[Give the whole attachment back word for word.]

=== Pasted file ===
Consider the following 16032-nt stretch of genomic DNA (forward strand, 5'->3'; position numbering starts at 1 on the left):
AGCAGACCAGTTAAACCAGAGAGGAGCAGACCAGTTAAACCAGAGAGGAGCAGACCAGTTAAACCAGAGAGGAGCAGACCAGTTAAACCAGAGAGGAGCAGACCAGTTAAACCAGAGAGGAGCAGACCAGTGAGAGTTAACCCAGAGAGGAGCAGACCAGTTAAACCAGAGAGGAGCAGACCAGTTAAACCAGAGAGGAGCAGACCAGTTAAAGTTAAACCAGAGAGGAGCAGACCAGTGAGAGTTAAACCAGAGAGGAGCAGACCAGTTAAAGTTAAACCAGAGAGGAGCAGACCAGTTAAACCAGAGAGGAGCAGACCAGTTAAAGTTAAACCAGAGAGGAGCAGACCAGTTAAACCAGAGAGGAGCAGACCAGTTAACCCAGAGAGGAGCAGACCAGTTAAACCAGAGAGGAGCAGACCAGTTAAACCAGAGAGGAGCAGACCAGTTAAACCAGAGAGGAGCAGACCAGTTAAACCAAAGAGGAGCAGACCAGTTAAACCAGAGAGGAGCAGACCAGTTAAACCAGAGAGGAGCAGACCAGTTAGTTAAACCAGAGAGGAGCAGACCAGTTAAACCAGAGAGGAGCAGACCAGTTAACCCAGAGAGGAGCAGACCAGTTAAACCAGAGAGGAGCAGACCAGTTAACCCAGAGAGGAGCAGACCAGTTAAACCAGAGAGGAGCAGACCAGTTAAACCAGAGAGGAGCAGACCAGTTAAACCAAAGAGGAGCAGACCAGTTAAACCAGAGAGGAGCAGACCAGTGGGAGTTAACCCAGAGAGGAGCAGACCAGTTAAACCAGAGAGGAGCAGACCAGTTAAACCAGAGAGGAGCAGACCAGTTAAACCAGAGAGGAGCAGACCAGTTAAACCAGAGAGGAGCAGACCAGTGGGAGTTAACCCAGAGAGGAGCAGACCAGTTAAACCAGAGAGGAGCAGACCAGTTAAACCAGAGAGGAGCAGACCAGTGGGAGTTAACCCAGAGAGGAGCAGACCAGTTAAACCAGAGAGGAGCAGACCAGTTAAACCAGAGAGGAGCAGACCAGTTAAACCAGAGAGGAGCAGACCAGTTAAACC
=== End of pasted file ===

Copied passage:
Consider the following 16032-nt stretch of genomic DNA (forward strand, 5'->3'; position numbering starts at 1 on the left):
AGCAGACCAGTTAAACCAGAGAGGAGCAGACCAGTTAAACCAGAGAGGAGCAGACCAGTTAAACCAGAGAGGAGCAGACCAGTTAAACCAGAGAGGAGCAGACCAGTTAAACCAGAGAGGAGCAGACCAGTGAGAGTTAACCCAGAGAGGAGCAGACCAGTTAAACCAGAGAGGAGCAGACCAGTTAAACCAGAGAGGAGCAGACCAGTTAAAGTTAAACCAGAGAGGAGCAGACCAGTGAGAGTTAAACCAGAGAGGAGCAGACCAGTTAAAGTTAAACCAGAGAGGAGCAGACCAGTTAAACCAGAGAGGAGCAGACCAGTTAAAGTTAAACCAGAGAGGAGCAGACCAGTTAAACCAGAGAGGAGCAGACCAGTTAACCCAGAGAGGAGCAGACCAGTTAAACCAGAGAGGAGCAGACCAGTTAAACCAGAGAGGAGCAGACCAGTTAAACCAGAGAGGAGCAGACCAGTTAAACCAAAGAGGAGCAGACCAGTTAAACCAGAGAGGAGCAGACCAGTTAAACCAGAGAGGAGCAGACCAGTTAGTTAAACCAGAGAGGAGCAGACCAGTTAAACCAGAGAGGAGCAGACCAGTTAACCCAGAGAGGAGCAGACCAGTTAAACCAGAGAGGAGCAGACCAGTTAACCCAGAGAGGAGCAGACCAGTTAAACCAGAGAGGAGCAGACCAGTTAAACCAGAGAGGAGCAGACCAGTTAAACCAAAGAGGAGCAGACCAGTTAAACCAGAGAGGAGCAGACCAGTGGGAGTTAACCCAGAGAGGAGCAGACCAGTTAAACCAGAGAGGAGCAGACCAGTTAAACCAGAGAGGAGCAGACCAGTTAAACCAGAGAGGAGCAGACCAGTTAAACCAGAGAGGAGCAGACCAGTGGGAGTTAACCCAGAGAGGAGCAGACCAGTTAAACCAGAGAGGAGCAGACCAGTTAAACCAGAGAGGAGCAGACCAGTGGGAGTTAACCCAGAGAGGAGCAGACCAGTTAAACCAGAGAGGAGCAGACCAGTTAAACCAGAGAGGAGCAGACCAGTTAAACCAGAGAGGAGCAGACCAGTTAAACC